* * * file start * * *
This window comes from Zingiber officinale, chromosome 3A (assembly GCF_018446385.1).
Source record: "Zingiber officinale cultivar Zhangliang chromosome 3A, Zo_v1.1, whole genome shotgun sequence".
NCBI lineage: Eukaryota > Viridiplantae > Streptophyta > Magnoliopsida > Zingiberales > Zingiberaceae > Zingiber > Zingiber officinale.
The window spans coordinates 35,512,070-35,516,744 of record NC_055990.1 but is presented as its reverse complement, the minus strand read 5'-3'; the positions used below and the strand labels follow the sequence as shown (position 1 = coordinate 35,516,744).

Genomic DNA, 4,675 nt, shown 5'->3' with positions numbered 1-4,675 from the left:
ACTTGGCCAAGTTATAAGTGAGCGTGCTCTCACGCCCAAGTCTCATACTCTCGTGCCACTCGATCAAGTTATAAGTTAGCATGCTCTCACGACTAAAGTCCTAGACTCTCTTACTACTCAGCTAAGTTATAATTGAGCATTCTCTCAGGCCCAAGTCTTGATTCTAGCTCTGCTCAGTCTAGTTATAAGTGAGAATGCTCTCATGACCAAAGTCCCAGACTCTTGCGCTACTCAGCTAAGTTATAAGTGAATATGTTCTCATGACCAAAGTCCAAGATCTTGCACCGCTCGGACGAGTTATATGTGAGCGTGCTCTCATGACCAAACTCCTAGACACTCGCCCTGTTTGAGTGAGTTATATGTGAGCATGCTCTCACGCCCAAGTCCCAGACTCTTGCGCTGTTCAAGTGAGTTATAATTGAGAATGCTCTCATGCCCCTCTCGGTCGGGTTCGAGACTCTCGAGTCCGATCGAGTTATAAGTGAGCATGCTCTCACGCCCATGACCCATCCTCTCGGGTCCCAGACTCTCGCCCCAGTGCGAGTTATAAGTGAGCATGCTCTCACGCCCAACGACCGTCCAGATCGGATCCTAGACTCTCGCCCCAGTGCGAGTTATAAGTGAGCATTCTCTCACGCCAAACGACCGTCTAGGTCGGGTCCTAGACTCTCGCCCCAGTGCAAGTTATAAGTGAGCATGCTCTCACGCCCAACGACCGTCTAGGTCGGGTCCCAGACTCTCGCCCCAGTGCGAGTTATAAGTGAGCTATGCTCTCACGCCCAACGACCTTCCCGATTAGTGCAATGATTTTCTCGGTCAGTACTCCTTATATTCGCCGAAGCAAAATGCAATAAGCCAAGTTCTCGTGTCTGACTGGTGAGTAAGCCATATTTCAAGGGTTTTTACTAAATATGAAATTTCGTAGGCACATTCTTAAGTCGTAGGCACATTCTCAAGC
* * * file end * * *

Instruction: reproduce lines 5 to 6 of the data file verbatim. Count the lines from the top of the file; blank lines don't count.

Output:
Genomic DNA, 4,675 nt, shown 5'->3' with positions numbered 1-4,675 from the left:
ACTTGGCCAAGTTATAAGTGAGCGTGCTCTCACGCCCAAGTCTCATACTCTCGTGCCACTCGATCAAGTTATAAGTTAGCATGCTCTCACGACTAAAGTCCTAGACTCTCTTACTACTCAGCTAAGTTATAATTGAGCATTCTCTCAGGCCCAAGTCTTGATTCTAGCTCTGCTCAGTCTAGTTATAAGTGAGAATGCTCTCATGACCAAAGTCCCAGACTCTTGCGCTACTCAGCTAAGTTATAAGTGAATATGTTCTCATGACCAAAGTCCAAGATCTTGCACCGCTCGGACGAGTTATATGTGAGCGTGCTCTCATGACCAAACTCCTAGACACTCGCCCTGTTTGAGTGAGTTATATGTGAGCATGCTCTCACGCCCAAGTCCCAGACTCTTGCGCTGTTCAAGTGAGTTATAATTGAGAATGCTCTCATGCCCCTCTCGGTCGGGTTCGAGACTCTCGAGTCCGATCGAGTTATAAGTGAGCATGCTCTCACGCCCATGACCCATCCTCTCGGGTCCCAGACTCTCGCCCCAGTGCGAGTTATAAGTGAGCATGCTCTCACGCCCAACGACCGTCCAGATCGGATCCTAGACTCTCGCCCCAGTGCGAGTTATAAGTGAGCATTCTCTCACGCCAAACGACCGTCTAGGTCGGGTCCTAGACTCTCGCCCCAGTGCAAGTTATAAGTGAGCATGCTCTCACGCCCAACGACCGTCTAGGTCGGGTCCCAGACTCTCGCCCCAGTGCGAGTTATAAGTGAGCTATGCTCTCACGCCCAACGACCTTCCCGATTAGTGCAATGATTTTCTCGGTCAGTACTCCTTATATTCGCCGAAGCAAAATGCAATAAGCCAAGTTCTCGTGTCTGACTGGTGAGTAAGCCATATTTCAAGGGTTTTTACTAAATATGAAATTTCGTAGGCACATTCTTAAGTCGTAGGCACATTCTCAAGC